“Openness to me is about inclusion. We commonly define openness around issues of licensing and re-use, but that aspect of openness for me is secondary. Something is open when it manages to be inclusive of all of the people, voices, and institutions that want to participate. Access is not only about being able to read the content but is about being able to have a voice and shape the direction of disciplines, economic models and infrastructures that support the whole enterprise of scholarship. It is about making sure we include voices from the peripheries, in my case, focused on Latin America.”
Does the scholarly community think about openness in a similar way?
I have seen some efforts from the scholarly communications community to be inclusive of voices from developing regions and voices of early career researchers. That comes from the recognition that the only way to make broad sweeping changes around who gets to participate is by including voices of thinkers before they become entrenched -before they start benefitting from power structures. If you make those changes, and you start putting in the right principles about how scholarship should be done at an early stage, it could lead to a change in who gets to participate and how science and scholarship can look going forward.”
On Latin America…
Based on your research and experience in the region, what are some of the critical issues facing Latin American scholarship?
The way open access is done in North America is extremely troubling for the Latin American region. For example - shifts we see nowadays in models of financing scholarly publishing, are moving from excluding people from being able to read in the subscription model, to excluding people from being able to publish with the APC model. Importing this model can be a worse form of exclusion than what we had before. Bringing the limitations of that model to the FORCE11 community is an important one for me and one that I have been trying to advocate and push for in different ways.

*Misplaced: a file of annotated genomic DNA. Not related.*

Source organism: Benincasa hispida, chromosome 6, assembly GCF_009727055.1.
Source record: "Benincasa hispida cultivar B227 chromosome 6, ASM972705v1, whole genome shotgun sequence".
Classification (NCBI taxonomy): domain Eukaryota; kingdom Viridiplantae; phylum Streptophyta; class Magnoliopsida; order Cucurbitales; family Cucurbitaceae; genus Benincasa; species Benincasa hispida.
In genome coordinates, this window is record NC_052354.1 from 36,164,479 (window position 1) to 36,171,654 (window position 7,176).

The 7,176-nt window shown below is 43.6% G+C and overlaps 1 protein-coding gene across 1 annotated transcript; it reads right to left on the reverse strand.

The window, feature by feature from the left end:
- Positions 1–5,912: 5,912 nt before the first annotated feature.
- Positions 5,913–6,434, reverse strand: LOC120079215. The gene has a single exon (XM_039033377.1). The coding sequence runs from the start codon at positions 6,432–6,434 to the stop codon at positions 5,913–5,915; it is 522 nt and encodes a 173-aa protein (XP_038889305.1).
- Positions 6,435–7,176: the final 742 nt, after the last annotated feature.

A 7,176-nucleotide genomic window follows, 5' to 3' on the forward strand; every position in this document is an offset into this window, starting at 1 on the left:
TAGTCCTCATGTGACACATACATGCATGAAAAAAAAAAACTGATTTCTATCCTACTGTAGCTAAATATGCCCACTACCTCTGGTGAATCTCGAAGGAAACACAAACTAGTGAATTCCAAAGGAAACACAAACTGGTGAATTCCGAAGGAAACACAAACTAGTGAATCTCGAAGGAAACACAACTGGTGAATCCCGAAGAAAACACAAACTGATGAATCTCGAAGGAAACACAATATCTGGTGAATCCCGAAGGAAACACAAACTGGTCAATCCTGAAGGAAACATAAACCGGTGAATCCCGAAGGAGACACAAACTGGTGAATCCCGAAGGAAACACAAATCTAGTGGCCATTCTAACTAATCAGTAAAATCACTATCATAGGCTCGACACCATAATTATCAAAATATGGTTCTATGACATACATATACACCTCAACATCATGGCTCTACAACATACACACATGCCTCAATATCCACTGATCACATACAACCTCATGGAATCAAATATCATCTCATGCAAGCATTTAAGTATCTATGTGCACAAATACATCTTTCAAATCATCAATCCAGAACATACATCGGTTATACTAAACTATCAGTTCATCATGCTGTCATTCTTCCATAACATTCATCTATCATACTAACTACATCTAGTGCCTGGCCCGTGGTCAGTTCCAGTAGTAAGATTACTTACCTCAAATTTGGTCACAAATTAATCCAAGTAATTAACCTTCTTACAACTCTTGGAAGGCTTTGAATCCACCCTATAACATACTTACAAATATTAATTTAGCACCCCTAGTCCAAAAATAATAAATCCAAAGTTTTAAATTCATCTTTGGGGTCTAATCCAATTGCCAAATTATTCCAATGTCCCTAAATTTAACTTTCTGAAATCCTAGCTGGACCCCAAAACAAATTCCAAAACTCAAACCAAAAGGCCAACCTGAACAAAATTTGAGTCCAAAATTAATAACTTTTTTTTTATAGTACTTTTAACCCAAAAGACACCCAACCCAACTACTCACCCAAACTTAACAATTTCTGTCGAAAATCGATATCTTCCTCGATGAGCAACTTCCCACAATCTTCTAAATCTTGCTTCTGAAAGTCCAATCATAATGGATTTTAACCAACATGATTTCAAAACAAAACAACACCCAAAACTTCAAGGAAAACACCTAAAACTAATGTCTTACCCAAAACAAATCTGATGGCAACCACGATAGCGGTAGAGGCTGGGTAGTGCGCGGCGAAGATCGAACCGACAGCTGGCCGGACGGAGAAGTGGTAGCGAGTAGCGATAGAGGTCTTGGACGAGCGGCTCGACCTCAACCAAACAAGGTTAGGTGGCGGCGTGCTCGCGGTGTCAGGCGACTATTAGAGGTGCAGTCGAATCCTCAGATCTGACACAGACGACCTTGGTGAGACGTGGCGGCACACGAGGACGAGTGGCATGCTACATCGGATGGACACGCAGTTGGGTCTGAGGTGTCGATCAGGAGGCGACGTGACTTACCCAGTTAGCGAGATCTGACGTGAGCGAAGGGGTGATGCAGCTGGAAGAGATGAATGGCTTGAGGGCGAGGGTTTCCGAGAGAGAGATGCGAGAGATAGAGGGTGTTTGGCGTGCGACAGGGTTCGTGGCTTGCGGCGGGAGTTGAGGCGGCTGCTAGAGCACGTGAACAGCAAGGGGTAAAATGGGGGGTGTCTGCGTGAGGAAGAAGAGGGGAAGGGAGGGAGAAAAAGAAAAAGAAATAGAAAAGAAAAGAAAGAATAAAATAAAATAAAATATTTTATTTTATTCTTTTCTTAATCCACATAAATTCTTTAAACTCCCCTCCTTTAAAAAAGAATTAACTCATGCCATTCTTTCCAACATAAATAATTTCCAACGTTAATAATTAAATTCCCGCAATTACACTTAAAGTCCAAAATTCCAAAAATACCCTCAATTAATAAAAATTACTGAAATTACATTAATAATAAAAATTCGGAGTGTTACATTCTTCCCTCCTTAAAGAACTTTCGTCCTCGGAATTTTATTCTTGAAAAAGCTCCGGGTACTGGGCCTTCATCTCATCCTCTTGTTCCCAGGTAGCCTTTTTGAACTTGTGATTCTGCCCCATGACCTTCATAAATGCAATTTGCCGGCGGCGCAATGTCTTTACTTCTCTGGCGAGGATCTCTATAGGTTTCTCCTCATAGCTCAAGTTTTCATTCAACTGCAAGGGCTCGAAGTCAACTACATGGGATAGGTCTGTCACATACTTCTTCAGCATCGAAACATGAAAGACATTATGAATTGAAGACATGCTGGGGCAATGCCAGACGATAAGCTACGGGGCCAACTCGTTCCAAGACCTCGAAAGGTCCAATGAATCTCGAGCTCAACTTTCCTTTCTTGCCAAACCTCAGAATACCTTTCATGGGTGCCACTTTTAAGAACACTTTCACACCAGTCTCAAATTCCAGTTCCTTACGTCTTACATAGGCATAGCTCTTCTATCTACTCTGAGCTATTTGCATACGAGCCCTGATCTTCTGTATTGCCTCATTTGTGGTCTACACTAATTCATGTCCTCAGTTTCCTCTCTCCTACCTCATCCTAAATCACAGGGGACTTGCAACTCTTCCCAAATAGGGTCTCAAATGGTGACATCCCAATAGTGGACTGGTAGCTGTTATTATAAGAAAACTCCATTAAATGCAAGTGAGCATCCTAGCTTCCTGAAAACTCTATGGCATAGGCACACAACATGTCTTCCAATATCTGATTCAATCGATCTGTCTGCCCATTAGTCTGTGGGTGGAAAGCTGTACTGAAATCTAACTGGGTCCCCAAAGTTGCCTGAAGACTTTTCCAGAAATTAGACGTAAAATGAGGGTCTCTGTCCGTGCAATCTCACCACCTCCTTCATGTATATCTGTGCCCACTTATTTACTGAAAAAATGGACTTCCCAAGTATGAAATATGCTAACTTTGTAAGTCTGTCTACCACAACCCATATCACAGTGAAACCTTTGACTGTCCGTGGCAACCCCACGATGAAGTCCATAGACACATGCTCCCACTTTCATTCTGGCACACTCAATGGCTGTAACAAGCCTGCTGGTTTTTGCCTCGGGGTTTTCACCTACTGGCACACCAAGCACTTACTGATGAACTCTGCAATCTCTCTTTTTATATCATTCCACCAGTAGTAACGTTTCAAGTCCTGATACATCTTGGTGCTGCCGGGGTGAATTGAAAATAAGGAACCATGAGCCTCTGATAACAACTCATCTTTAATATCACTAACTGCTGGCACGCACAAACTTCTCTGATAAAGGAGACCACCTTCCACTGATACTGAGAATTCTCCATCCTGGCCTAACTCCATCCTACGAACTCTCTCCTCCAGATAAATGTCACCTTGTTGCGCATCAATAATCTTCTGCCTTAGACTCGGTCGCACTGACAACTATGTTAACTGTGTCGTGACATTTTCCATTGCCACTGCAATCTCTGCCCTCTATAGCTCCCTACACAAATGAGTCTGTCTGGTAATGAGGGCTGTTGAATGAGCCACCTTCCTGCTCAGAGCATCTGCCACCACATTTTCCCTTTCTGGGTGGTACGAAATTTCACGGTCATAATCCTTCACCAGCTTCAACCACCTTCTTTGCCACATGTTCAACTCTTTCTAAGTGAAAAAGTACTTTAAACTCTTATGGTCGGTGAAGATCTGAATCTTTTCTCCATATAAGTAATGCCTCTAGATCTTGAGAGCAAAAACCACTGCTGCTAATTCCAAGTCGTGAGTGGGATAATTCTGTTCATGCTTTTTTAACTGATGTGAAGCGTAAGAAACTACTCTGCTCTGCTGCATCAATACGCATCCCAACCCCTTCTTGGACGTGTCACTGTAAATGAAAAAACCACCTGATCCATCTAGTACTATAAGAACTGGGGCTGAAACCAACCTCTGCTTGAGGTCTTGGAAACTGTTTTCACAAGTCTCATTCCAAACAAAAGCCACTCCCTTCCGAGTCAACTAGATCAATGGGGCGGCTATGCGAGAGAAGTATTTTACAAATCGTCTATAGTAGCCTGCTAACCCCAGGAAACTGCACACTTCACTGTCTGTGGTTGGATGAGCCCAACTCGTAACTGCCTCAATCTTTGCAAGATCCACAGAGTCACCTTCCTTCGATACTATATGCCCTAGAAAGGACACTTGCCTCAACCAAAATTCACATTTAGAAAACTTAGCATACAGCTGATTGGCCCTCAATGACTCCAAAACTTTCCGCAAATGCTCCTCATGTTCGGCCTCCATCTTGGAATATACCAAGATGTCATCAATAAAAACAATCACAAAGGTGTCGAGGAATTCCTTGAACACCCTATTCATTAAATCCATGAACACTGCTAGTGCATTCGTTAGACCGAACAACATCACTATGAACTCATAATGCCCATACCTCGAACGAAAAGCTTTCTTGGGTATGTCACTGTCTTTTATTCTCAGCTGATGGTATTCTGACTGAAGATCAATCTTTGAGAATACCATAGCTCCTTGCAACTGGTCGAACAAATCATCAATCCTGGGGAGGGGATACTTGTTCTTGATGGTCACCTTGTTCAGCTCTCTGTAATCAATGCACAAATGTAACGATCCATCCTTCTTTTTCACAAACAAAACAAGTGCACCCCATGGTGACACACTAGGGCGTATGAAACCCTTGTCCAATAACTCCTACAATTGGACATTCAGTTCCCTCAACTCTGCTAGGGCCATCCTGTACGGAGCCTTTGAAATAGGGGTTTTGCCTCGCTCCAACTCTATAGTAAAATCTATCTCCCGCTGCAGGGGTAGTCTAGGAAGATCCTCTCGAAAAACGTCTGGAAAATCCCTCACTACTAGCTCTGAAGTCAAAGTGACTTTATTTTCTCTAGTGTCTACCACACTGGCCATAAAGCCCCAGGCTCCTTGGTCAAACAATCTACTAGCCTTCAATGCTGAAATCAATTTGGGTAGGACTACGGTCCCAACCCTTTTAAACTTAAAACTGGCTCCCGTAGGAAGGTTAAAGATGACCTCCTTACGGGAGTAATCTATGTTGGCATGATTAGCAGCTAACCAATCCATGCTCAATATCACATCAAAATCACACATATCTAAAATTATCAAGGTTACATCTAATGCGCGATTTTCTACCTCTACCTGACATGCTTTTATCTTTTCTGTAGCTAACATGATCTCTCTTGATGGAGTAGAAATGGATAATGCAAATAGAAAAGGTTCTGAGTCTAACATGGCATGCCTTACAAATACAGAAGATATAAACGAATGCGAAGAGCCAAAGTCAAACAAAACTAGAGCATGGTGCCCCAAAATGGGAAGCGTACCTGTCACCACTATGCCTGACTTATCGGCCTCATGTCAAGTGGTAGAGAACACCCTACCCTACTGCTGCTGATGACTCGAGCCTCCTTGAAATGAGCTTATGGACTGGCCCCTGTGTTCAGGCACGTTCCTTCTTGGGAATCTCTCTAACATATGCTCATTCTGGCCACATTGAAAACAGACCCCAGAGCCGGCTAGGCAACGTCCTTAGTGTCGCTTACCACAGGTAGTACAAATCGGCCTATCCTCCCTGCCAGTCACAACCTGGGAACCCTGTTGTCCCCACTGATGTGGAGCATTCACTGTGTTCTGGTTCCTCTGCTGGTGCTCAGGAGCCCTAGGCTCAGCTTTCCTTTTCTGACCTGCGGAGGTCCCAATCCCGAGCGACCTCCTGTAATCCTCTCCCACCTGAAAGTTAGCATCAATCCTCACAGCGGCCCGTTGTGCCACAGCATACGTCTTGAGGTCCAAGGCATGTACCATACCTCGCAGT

Is there anything the North American model can learn from Latin America?
“One of the issues I notice in the North American context is the lack of understanding and awareness of what scholarly communication looks like in other parts of the world. In Latin America, there isn’t a question of whether we should have open access or not? The majority of Latin American publishers are already open access, and this has been determined by our history. Bringing this to the North American context, and understanding that an entire region of the world can embrace open access without having to make a conscious effort to change the model demonstrates you can have an entire scholarly publishing ecosystem centered around the open access model and that it can be done at scale.”
On knowledge sharing...
What about openness at a smaller scale. Are online platforms and social networks facilitating the inclusion of new voices in scientific research?